The first model of MASHBot used polystyrene foam core to support the system. “It was pretty decent, but one problem we ran into was sagging,” Funkmaster said. “Foam’s not exactly the most sturdy thing.”
As if that wasn’t bad enough, Funkmaster says the motor lubricant he was using was eating through the foam supports. “That fell through in the most literal sense.”
After converting to a more resilient wood frame, Funkmaster also replaced the assembly’s original CD drive motors with more powerful and accurate NEMA17 stepper motors, as you might see in a 3D printer. Funkmaster also didn’t have a DS stylus handy when he started, so a filed-down LED had to fill in for a time.
Though Funkmaster says MASHBot worked perfectly during home testing in Ontario, when he got it down to Rockville, Maryland, for the AGDQ event, he quickly found that “I plugged it into the wall and it wouldn’t even boot. I had to do some very makeshift solutions, some I feel very awkward and almost regrettable that I’ve done, but it worked.”
Through additional testing over the marathon week, Funkmaster found himself in a bit of a Catch-22 situation regarding the sensitive cork, spring, and metal assembly used to actually push the stylus onto the screen. With each test, the actuator would wear out a bit more, desynchronizing tests that had worked in the past. That necessitated more testing, which led to more wear and tear, which then required more testing, and so on.
By the morning of MASHBot’s premiere, Cecil admitted that “the reliability of this part is concerning us for tonight. We don’t have a lot of time to improve it.” But the worrying wasn’t necessary, as MASHBot ran through a run of Super Scribblenauts without serious issue on Friday night. Twitch viewers even got to vote on which set of preselected wacky solutions the robot should perform in-game, as additional proof that this was all being run live from the streaming stage.
The MASHBot of the future
MASHBot can move from one corner of the DS touchscreen to another in roughly one-third of a second. That’s pretty fast, but Cecil admits it’s not quick or precise enough for a reflex-heavy game like Kirby’s Canvas Curse (Super Scribblenauts has a much more forgiving timing window for its inputs). “A human can go much faster and with much more precision,” he said. “A human has so much control. We are so lucky to have hands. Functional joints and opposable fingers and thumbs are such a great invention.”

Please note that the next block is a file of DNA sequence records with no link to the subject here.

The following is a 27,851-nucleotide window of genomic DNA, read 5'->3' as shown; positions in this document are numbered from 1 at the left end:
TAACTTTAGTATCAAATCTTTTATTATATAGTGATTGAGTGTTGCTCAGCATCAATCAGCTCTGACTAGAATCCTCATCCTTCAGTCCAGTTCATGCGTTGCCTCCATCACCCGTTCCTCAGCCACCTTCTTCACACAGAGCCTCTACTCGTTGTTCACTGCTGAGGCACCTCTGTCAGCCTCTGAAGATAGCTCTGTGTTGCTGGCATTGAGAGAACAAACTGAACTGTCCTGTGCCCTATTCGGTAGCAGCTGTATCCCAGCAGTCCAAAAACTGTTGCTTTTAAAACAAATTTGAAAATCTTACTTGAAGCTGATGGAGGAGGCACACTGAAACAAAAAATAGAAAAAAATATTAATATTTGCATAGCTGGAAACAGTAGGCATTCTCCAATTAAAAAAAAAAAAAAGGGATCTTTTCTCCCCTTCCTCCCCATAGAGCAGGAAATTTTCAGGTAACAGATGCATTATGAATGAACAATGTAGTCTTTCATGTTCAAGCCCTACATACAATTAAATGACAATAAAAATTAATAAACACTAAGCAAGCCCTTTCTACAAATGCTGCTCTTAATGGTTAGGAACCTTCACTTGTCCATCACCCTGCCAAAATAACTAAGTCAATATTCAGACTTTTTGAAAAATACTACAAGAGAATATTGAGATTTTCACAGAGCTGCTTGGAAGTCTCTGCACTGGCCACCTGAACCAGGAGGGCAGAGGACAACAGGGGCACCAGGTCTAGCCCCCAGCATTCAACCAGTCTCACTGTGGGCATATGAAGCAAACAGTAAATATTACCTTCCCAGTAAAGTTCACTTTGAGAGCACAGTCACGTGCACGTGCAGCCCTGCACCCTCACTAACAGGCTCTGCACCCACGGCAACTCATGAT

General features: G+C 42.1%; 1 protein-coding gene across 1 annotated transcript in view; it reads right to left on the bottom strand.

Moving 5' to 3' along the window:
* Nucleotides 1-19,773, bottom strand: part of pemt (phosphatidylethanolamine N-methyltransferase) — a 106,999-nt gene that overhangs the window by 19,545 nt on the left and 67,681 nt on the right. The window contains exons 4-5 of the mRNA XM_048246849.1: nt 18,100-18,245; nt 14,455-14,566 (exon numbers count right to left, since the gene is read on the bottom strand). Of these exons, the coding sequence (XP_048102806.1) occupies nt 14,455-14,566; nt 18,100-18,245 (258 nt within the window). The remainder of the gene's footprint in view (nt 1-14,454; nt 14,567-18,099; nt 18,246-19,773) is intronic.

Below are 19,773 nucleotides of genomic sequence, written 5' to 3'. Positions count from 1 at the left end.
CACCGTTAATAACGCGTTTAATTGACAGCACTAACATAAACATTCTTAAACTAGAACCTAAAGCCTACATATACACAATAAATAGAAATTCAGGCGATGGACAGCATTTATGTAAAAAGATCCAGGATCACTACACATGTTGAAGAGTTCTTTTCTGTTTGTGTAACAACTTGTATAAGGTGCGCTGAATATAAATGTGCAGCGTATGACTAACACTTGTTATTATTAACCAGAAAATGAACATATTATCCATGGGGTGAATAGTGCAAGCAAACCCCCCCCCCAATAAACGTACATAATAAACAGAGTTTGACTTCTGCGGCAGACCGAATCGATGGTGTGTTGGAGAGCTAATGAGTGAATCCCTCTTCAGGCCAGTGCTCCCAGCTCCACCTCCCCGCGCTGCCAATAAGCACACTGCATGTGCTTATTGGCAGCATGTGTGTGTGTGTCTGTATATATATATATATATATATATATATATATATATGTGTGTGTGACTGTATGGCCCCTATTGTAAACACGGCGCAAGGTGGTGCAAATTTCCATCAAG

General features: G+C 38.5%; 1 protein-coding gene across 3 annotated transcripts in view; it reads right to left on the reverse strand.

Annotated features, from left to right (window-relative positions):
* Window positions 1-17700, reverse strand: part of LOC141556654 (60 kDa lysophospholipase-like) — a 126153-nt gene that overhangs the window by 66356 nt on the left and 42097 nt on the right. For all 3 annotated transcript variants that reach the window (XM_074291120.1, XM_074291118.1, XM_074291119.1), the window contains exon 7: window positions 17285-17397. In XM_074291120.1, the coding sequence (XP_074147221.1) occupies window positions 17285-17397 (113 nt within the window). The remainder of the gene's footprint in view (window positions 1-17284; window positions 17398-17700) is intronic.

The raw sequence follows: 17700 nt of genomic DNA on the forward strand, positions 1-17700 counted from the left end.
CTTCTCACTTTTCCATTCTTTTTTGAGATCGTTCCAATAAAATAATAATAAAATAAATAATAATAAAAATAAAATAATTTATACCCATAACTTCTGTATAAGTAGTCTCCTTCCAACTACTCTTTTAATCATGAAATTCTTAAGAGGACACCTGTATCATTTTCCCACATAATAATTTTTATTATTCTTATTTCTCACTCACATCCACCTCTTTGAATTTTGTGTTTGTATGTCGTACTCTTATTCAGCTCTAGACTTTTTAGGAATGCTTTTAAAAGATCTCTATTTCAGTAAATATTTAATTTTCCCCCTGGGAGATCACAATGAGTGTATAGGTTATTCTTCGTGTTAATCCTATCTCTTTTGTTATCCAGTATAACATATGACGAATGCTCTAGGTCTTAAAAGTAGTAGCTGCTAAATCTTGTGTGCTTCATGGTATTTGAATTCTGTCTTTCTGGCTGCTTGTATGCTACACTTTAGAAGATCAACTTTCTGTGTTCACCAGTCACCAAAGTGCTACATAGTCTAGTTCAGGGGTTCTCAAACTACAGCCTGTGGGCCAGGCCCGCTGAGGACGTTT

To that end, Funkmaster says he ultimately “wants to see this thing have a hand… just have a controller and two hands and see if it can play a game. Ultimately I want to have it [generalized], so you could have a SNES controller, you could put a Gamecube controller… that’s why I want to go eventually to the hand, because you have a lot more dexterity.
“I want to show off that it’s not just a tech demo anymore. I want to show that we’re actually able to play games and just to show the power of technology.”
Cecil has even broader goals for MASHBot’s physical future. He says he’s been a bit inspired by Bally/Midway’s Addams Family pinball table, which features an automatic flipper feature that can hits the ball with perfect timing every time. With the aid of the ball-tracking technology on Multimorphic’s P3 pinball tables, Cecil says a future version of MASHBot would sure play a mean pinball.
We’re looking forward to the day when a MASHBot successor can actually watch a gaming screen and react with faster-than-human button presses that make pro-level speedrunners look like amateurs. When gaming’s Deep Blue vs. Kasparov moment comes, we may look back on TASBot as the first step toward humanity’s obsolescence in gaming.